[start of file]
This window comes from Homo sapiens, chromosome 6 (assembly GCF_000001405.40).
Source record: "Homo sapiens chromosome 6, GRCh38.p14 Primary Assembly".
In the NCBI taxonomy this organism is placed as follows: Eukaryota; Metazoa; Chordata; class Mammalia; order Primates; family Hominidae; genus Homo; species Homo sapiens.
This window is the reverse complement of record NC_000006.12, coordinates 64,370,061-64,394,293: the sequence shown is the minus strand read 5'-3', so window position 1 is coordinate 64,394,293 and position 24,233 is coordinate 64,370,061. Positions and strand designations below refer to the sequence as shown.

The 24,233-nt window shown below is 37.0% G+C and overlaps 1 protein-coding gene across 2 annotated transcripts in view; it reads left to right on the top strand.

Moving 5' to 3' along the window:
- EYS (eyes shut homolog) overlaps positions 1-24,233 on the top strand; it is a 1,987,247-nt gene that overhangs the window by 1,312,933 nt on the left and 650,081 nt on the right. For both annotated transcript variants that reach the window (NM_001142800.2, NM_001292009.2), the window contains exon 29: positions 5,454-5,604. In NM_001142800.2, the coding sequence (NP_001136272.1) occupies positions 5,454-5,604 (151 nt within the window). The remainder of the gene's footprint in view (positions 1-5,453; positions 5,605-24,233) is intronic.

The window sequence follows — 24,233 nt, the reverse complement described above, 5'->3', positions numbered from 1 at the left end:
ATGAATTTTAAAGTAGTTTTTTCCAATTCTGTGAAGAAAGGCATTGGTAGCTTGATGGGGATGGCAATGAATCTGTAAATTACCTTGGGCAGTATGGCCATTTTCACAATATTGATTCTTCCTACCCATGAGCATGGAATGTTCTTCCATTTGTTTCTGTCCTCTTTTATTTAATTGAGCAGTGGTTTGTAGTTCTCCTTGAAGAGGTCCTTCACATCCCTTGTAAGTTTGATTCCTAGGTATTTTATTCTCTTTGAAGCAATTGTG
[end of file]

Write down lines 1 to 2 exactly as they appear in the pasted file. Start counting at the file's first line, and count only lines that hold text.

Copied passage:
This window comes from Homo sapiens, chromosome 6 (assembly GCF_000001405.40).
Source record: "Homo sapiens chromosome 6, GRCh38.p14 Primary Assembly".